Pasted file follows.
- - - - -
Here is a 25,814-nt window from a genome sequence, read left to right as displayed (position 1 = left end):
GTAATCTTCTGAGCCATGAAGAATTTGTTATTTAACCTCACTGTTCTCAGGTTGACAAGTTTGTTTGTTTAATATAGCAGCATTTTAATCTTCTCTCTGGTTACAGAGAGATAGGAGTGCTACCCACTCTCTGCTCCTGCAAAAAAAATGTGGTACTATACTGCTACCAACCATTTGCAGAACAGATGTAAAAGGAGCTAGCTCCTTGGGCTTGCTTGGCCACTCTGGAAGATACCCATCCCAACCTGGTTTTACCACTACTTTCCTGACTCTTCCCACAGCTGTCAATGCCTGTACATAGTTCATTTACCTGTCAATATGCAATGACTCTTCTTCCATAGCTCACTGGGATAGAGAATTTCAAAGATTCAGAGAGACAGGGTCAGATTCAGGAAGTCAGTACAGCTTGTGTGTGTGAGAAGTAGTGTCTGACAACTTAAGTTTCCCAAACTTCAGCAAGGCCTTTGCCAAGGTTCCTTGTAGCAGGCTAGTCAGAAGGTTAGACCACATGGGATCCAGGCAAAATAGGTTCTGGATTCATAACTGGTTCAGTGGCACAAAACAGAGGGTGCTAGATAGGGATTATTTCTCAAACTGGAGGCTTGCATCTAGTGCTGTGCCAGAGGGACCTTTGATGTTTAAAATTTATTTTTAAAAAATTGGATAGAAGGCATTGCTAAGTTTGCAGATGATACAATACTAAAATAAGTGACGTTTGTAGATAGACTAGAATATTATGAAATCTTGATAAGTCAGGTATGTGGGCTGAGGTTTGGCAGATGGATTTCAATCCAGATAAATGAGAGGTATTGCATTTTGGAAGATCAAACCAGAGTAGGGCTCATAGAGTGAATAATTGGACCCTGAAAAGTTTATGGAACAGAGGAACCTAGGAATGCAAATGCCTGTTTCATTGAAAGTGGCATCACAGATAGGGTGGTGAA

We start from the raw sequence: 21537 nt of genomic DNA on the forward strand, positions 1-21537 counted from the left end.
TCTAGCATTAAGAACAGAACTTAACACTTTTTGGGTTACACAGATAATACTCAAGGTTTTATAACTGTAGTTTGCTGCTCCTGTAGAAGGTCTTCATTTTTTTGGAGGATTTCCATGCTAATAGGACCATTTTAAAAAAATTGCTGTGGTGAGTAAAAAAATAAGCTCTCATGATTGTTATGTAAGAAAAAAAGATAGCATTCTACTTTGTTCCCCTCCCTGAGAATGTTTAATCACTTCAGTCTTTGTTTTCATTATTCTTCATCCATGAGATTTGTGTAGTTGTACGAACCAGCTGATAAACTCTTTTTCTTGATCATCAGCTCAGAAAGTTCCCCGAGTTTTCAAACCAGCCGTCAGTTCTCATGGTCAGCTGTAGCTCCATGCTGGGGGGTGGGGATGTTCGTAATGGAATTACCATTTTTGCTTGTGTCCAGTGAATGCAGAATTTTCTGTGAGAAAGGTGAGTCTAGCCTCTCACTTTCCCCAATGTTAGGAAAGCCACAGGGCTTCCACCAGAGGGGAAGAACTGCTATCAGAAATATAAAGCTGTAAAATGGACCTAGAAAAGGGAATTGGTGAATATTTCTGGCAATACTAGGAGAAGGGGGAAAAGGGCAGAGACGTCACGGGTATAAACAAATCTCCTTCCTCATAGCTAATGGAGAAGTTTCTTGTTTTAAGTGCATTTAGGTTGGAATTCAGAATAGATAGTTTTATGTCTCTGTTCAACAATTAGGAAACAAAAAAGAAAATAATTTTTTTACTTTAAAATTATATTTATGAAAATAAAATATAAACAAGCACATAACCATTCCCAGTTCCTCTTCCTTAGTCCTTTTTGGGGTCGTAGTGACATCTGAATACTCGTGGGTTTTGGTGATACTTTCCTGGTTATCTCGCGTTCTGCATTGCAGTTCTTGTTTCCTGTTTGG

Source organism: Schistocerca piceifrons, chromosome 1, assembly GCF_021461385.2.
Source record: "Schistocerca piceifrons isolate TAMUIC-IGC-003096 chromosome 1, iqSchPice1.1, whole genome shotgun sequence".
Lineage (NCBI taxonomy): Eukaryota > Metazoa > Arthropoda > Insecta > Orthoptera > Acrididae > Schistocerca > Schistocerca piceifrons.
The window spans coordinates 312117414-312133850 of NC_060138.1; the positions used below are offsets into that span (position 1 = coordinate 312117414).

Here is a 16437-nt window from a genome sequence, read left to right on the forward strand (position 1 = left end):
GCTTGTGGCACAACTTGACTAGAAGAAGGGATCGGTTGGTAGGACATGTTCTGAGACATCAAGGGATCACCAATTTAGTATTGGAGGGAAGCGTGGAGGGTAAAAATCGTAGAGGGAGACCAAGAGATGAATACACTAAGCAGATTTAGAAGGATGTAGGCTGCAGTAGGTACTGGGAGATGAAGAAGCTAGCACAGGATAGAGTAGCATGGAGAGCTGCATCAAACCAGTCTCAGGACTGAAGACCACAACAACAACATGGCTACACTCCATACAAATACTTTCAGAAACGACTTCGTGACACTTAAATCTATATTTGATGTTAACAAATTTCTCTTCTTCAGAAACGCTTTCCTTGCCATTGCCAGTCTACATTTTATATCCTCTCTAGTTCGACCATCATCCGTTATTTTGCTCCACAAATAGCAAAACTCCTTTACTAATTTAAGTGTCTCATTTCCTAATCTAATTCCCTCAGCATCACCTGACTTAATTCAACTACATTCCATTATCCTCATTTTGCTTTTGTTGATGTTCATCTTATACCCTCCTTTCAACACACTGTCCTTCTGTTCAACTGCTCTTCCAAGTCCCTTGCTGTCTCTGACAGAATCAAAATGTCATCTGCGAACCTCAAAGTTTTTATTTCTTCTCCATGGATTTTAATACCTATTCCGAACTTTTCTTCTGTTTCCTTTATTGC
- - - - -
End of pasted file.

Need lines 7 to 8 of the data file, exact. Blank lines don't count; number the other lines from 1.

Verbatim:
Lineage (NCBI taxonomy): Eukaryota > Metazoa > Arthropoda > Insecta > Orthoptera > Acrididae > Schistocerca > Schistocerca piceifrons.
The window spans coordinates 312117414-312133850 of NC_060138.1; the positions used below are offsets into that span (position 1 = coordinate 312117414).